My friends had driven their parents’ Cadillac Sedan DeVille has the return car and I laid in the backseat of that Cadillac all the way back to Phoenix – moaning and groaning with extreme back pain. That was the first and last time I ever drove a Miata – but I still love the cars.
Norman – is that you front and center in the lead photo?
I am 6 foot and barely fit in a Miata length wise. What’s worse….my head is higher than the roof when closed. With the roof open, my eye level is at the upper frame of the windshield. Too bad.
I’m 6 foot too. 216 pounds. I fit in my 2023 RF club just fine!
Hey MJ, I would recommend that you find someone to let you drive a Miata. I can’t speak to the new ones as far as space is concerned, but I am 6’4″ and haven’t seen 250 in a while. We have enjoyed our red ’91 Miata since early 1992… it had 1,200 miles when we bought it, and it now has more than 200,000 miles. It was my wife’s daily driver for a couple of decades, during which time I drove it from Missouri to NJ in round-about routes four times. We still enjoy afternoon rides to the lake, and it attracts a lot more attention at Cars & Coffee than my Corvette.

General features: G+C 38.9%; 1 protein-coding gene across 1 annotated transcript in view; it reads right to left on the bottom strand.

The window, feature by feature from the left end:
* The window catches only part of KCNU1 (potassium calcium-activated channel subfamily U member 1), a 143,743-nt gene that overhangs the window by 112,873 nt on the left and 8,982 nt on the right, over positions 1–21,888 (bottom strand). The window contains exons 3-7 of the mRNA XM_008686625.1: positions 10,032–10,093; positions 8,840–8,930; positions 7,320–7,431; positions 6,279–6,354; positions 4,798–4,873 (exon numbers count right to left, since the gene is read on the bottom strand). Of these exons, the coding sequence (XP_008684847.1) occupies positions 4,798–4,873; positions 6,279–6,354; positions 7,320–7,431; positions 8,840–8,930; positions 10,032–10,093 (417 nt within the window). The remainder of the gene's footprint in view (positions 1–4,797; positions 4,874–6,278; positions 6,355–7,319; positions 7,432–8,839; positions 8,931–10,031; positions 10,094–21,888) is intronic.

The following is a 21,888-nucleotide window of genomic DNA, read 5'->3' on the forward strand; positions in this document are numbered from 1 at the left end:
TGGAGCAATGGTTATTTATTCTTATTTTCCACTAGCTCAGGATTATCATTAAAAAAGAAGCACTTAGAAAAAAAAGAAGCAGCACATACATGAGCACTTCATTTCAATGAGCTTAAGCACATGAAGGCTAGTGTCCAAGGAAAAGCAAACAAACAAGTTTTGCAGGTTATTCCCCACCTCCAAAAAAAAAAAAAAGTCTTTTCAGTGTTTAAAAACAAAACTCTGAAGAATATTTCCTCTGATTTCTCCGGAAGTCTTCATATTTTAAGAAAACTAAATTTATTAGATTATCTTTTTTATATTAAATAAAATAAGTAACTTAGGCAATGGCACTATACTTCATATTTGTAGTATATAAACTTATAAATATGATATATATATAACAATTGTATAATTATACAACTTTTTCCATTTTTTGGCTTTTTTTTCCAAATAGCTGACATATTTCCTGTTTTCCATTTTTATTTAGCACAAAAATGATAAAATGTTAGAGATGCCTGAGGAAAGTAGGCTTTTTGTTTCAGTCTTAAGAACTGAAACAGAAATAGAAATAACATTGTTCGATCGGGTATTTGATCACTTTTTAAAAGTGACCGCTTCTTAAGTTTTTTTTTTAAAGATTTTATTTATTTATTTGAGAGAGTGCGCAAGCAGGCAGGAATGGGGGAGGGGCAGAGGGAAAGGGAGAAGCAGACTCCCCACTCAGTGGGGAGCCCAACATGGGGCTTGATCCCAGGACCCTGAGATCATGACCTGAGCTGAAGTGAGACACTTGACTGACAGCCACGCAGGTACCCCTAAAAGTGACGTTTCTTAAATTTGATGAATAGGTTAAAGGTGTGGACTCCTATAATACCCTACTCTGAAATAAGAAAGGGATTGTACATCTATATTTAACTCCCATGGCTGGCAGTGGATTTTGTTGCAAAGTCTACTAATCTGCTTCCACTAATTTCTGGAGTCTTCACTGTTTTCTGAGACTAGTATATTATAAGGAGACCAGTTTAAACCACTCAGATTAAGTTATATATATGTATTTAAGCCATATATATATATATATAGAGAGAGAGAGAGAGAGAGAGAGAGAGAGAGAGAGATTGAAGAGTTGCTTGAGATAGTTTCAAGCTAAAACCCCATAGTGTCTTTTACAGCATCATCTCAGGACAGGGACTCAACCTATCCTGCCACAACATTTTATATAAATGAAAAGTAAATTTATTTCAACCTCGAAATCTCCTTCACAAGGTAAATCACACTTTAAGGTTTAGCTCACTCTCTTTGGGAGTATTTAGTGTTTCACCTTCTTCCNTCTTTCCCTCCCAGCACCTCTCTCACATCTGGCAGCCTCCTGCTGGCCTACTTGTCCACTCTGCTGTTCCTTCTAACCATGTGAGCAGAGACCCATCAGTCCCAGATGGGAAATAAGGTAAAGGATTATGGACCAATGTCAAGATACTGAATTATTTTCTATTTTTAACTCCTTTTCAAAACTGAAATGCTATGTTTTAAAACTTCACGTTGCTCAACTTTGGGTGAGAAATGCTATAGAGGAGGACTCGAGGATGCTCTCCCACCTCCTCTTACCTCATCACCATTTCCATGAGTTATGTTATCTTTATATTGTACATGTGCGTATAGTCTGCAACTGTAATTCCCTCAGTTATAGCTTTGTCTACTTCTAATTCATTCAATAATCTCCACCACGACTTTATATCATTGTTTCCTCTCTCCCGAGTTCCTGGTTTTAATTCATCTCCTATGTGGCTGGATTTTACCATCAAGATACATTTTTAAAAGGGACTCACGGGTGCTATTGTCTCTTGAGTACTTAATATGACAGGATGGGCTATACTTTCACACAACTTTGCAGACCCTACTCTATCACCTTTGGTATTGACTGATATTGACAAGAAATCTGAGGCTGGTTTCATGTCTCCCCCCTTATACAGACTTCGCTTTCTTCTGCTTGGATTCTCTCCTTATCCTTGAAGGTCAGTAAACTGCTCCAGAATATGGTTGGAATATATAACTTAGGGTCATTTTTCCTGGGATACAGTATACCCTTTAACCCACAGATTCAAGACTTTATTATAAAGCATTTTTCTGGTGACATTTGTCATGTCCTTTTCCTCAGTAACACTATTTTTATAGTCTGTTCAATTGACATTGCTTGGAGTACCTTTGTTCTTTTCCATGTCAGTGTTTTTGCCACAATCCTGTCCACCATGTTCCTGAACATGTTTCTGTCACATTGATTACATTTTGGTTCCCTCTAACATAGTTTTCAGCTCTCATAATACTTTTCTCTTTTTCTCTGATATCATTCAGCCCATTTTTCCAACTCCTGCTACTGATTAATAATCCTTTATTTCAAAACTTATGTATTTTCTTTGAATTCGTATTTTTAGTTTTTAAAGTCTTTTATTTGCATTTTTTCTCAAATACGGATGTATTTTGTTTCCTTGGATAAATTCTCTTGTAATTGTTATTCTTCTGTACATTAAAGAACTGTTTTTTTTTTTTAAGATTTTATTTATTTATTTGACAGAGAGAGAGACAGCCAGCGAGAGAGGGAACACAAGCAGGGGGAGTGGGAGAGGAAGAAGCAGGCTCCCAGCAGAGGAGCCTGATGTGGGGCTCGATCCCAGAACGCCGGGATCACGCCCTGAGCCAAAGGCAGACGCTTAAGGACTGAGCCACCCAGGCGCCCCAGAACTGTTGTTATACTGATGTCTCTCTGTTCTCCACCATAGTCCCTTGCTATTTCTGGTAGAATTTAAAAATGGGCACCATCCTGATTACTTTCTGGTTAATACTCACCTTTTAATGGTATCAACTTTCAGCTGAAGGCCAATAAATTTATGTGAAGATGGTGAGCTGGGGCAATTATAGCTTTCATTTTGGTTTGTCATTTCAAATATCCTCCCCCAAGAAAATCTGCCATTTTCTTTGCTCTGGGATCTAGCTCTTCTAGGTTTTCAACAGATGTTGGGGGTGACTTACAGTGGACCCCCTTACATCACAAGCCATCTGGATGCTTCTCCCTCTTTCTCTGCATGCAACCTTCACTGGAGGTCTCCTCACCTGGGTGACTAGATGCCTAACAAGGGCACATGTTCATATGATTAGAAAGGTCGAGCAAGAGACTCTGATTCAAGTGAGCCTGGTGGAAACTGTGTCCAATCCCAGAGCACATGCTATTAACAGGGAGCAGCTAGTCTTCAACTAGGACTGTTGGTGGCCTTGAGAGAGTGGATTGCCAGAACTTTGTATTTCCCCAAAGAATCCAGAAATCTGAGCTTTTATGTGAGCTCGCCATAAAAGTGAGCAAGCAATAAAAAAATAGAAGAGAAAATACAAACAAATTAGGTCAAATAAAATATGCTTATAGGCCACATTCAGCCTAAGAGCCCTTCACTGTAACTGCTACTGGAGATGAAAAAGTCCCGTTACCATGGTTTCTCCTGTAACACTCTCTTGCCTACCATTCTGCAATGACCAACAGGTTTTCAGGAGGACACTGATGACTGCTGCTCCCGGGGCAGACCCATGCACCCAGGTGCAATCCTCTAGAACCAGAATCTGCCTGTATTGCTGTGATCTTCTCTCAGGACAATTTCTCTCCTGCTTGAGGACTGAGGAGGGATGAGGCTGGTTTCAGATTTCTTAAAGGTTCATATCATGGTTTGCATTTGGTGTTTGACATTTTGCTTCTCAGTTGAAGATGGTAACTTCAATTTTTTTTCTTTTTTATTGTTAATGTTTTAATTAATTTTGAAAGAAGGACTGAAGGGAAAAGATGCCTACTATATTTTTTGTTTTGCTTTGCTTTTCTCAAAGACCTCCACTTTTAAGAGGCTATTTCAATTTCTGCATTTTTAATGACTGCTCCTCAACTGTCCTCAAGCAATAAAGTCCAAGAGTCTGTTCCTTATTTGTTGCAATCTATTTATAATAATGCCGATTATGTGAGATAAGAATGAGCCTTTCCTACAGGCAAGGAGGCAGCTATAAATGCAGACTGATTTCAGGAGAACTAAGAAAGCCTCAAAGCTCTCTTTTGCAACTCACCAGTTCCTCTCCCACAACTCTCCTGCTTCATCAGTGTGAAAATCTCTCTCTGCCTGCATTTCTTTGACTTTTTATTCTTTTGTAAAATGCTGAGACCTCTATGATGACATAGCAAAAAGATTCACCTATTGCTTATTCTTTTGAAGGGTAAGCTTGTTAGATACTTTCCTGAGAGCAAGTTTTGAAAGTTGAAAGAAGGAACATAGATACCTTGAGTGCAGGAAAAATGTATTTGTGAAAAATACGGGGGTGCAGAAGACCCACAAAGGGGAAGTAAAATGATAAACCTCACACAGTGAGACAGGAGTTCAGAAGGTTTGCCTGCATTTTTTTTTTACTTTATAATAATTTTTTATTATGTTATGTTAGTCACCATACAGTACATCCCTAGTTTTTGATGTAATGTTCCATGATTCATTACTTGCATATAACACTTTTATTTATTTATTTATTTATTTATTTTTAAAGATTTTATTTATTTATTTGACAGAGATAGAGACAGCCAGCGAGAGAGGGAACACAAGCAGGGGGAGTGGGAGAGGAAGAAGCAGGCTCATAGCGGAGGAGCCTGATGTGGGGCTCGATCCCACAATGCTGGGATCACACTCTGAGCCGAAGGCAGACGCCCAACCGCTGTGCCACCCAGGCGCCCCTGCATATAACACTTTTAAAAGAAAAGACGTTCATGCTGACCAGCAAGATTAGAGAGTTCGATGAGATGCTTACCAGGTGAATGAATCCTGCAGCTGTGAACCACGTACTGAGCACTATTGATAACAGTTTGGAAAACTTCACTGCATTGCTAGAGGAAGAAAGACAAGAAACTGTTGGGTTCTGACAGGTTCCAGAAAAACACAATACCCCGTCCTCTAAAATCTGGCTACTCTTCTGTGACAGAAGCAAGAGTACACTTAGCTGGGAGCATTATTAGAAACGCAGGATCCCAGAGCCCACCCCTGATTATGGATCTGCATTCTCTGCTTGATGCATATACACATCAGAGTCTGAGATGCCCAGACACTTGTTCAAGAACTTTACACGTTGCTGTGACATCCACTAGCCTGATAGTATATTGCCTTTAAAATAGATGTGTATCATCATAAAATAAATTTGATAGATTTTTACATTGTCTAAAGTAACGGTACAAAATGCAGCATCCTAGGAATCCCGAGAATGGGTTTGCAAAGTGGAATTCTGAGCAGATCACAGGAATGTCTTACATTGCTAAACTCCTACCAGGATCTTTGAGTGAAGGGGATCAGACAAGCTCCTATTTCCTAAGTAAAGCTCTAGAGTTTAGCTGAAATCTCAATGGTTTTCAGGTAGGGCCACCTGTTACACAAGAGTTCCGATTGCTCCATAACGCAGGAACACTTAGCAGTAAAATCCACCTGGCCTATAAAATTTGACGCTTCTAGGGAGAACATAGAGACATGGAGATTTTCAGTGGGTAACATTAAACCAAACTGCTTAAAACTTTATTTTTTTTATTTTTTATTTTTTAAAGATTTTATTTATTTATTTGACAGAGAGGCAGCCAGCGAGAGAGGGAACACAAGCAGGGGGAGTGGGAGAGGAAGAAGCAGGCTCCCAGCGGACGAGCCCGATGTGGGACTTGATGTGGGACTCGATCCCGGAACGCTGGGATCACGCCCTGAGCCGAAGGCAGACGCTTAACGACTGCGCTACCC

I’m your height and only off weight by a few pounds, and I don’t fit comfortably in any generation Miata with the top up, and the driving position puts me looking over the top of the window frame in most of them. I had wanted to get a modern Fiat 124 Spyder, but found out I don’t fit in that either (though I fit just fine in my 1980 124 Spyder 2000).